February 7, 2012 / 5:25 PM / in 6 years

EU seeks to patch up differences with UK over banks

LONDON, Feb 7 (Reuters) - The European Union (EU) sought to patch up differences with Britain over financial regulation, saying on Tuesday there was room for exemptions in a draft European banking law to accommodate stricter local supervision of lenders.

Jonathan Faull, head of the European Commission’s financial services unit, said it was a matter of crafting exemptions in the draft EU bank law so Britain, Sweden and others can tailor their local supervision.

“I am sure that this will end up in a perfectly reasonable set of rules which will respect the general principles, that we have wherever possible a single rule book in the EU,” Faull told an industry conference.

The UK worries its ability to continue imposing additional capital and liquidity requirements on domestic banks will be significantly curbed under a draft EU law now being approved.

Government, Bank of England and the Financial Services Authority officials lined up to ram home the message.

Jurisdictions must retain the right to apply higher levels of regulation, Britain’s Financial Services Minister Mark Hoban told the conference.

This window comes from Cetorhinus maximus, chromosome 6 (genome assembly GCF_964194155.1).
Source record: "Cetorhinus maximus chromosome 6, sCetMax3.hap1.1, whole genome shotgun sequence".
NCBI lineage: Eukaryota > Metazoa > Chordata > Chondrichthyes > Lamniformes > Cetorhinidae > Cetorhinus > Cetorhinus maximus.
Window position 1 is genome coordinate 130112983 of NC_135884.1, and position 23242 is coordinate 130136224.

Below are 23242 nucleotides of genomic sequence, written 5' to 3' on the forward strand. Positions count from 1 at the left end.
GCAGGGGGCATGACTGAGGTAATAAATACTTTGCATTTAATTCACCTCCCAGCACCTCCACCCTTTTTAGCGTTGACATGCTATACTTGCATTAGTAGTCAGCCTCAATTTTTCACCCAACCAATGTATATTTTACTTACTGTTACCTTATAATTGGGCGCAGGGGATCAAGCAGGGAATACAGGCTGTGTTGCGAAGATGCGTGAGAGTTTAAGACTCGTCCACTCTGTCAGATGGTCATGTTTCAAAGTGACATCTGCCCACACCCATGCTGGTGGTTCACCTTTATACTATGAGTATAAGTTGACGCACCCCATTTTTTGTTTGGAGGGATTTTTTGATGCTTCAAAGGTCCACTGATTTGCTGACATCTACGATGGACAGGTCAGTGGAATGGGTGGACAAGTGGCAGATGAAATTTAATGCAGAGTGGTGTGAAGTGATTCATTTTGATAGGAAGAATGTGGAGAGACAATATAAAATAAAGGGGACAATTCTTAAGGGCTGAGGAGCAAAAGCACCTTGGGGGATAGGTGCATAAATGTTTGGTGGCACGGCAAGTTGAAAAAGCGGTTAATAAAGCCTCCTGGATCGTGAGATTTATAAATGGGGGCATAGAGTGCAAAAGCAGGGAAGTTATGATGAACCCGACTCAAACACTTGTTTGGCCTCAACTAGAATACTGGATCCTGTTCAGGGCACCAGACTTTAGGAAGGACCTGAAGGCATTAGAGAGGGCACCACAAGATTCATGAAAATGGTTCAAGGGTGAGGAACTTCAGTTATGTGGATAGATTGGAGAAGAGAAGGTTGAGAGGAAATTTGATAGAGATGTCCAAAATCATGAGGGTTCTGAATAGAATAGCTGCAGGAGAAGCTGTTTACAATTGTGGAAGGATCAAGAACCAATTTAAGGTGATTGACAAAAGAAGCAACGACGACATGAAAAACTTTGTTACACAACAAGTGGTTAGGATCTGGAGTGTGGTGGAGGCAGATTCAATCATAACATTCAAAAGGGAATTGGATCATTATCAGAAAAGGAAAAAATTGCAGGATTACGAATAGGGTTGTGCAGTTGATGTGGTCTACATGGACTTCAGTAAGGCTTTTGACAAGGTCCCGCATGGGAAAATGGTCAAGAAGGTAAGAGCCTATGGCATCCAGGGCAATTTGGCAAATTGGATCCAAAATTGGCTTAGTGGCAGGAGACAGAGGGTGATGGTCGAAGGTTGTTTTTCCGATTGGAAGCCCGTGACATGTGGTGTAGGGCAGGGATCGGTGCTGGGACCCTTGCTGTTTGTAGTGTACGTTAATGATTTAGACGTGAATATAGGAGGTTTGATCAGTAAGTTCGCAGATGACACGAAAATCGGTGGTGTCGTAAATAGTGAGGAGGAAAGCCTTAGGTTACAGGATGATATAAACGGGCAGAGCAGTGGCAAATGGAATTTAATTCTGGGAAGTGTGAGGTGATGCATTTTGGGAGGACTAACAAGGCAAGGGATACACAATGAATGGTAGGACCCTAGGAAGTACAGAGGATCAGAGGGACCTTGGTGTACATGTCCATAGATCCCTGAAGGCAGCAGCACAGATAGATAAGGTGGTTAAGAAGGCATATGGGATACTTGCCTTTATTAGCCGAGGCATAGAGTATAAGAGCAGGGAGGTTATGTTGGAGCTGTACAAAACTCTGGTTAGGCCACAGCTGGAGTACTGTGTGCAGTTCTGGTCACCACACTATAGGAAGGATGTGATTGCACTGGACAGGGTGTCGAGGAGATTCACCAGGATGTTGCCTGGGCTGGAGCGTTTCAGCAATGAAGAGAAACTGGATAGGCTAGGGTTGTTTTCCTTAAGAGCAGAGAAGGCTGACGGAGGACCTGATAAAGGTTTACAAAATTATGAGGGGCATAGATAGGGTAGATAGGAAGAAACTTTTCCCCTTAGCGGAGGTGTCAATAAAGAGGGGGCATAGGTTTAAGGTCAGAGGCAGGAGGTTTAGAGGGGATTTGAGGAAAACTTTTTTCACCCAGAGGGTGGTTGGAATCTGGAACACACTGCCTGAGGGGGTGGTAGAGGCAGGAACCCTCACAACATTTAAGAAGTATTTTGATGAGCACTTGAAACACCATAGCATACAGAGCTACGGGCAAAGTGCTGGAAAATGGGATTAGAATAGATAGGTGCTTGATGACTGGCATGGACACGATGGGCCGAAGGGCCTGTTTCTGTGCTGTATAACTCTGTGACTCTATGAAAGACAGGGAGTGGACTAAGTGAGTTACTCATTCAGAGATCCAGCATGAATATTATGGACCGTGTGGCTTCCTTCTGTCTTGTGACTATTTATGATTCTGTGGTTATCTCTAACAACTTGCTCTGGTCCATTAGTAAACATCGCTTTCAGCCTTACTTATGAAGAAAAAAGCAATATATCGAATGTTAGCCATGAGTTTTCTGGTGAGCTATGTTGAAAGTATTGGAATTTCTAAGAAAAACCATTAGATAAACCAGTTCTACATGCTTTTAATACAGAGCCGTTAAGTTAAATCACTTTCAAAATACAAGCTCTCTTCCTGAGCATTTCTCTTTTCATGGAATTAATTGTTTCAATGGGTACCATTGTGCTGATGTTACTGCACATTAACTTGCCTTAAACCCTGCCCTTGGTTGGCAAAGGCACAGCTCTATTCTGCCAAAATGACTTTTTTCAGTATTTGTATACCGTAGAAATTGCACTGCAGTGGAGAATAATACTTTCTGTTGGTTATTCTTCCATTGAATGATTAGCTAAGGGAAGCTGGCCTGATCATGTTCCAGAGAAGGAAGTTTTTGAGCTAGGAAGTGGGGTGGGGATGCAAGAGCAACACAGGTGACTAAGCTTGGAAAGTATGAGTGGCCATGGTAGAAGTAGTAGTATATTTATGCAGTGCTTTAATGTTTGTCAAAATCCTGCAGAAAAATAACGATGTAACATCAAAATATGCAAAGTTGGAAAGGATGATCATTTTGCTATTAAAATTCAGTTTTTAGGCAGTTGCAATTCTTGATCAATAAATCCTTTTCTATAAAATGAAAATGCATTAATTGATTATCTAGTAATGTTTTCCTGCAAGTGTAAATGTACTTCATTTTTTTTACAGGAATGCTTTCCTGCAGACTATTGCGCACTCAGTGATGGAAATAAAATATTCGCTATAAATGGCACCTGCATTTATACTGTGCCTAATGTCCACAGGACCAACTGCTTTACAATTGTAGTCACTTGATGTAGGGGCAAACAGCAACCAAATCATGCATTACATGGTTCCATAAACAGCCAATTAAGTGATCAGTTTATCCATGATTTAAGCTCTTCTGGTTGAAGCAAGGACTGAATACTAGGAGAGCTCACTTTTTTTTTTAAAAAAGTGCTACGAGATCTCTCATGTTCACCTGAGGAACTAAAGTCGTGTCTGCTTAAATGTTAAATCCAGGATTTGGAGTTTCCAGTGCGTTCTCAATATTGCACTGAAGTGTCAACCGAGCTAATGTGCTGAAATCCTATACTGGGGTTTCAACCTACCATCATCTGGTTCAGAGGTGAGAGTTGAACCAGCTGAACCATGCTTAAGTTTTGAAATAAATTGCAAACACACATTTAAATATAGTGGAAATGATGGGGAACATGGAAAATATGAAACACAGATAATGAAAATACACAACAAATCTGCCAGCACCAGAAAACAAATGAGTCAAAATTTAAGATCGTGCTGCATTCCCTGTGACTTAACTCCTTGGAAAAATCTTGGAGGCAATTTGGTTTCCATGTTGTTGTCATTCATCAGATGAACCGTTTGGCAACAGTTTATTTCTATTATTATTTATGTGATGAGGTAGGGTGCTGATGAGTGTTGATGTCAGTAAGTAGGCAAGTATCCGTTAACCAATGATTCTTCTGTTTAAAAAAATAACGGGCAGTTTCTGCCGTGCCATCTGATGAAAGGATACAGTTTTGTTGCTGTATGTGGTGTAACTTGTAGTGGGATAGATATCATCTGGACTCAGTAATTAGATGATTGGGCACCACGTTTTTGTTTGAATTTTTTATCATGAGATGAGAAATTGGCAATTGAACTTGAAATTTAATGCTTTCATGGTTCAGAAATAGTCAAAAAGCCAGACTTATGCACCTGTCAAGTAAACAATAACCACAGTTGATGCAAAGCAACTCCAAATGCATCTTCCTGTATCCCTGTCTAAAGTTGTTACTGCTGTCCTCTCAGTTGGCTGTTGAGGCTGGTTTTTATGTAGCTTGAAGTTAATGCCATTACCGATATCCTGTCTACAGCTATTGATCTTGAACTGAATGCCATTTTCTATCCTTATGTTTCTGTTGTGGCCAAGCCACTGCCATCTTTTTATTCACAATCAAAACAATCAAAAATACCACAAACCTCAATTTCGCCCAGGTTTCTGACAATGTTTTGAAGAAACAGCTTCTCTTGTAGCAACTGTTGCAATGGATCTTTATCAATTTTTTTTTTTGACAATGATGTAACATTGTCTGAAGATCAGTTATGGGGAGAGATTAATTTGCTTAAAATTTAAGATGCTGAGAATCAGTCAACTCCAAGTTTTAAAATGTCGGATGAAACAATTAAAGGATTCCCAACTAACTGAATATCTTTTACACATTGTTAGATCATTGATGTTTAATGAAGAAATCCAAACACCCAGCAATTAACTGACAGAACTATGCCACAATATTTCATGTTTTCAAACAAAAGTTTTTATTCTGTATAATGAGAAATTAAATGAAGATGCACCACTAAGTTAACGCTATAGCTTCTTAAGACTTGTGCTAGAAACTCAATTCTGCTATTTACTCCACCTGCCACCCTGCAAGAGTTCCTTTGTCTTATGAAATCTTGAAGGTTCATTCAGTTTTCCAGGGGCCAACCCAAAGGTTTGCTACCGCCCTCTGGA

“This is particularly important for countries like the UK that are home to large global financial centres,” Hoban said.

Andrew Bailey, director of UK banks at the FSA, said there was a very clear need for EU bodies like the European Banking Authority (EBA) to set “sensible boundaries” where supervision remains national and where there should be proper pan-EU coordination.

The European Commission, which drafted the bank capital law that is troubling Britain, wants a single set of rules for the EBA to apply across the 27-nation bloc.

EU states and the European Parliament have the final say on the new law and Faull cautioned that the Commission would not allow the clock to be turned back on the “bad old days” of shortsighted, uncoordinated national supervision.

“We have been there, tried it and failed,” Faull said, adding that a single rulebook was not a straitjacket.

Bankers urged the regulators to look at the bigger picture.

There was a “real need for leadership” to say when no more rules should be added to the lengthy EU and global reform agenda and to see whether enough has been done to change behaviour, HSBC Chairman Douglas Flint said.

“If we are to make the most of this reform period, we really do need to focus more on what we want the financial system to do in aggregate and less on where there is a need for detailed reform,” Flint told the conference.

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